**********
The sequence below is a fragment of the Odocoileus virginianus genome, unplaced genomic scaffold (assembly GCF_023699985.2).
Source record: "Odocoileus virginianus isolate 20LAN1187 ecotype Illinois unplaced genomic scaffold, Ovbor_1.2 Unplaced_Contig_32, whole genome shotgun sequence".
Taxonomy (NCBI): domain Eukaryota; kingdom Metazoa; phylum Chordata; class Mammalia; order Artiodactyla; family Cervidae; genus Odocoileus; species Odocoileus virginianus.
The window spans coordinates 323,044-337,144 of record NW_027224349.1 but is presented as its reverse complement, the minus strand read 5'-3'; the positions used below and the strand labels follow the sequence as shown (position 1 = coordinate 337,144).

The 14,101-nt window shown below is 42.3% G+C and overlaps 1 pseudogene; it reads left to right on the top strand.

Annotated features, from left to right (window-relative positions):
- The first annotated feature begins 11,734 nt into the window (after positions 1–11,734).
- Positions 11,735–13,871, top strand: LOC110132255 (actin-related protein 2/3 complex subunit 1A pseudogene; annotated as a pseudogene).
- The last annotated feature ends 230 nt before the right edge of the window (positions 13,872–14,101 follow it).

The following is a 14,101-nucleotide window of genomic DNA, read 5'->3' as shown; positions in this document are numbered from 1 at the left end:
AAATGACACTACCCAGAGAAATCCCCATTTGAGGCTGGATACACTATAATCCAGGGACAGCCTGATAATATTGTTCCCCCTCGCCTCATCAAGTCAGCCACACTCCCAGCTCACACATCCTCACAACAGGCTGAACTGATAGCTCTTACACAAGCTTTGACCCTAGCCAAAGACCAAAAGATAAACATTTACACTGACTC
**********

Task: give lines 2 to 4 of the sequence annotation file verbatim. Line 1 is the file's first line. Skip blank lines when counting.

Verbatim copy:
Source record: "Odocoileus virginianus isolate 20LAN1187 ecotype Illinois unplaced genomic scaffold, Ovbor_1.2 Unplaced_Contig_32, whole genome shotgun sequence".
Taxonomy (NCBI): domain Eukaryota; kingdom Metazoa; phylum Chordata; class Mammalia; order Artiodactyla; family Cervidae; genus Odocoileus; species Odocoileus virginianus.
The window spans coordinates 323,044-337,144 of record NW_027224349.1 but is presented as its reverse complement, the minus strand read 5'-3'; the positions used below and the strand labels follow the sequence as shown (position 1 = coordinate 337,144).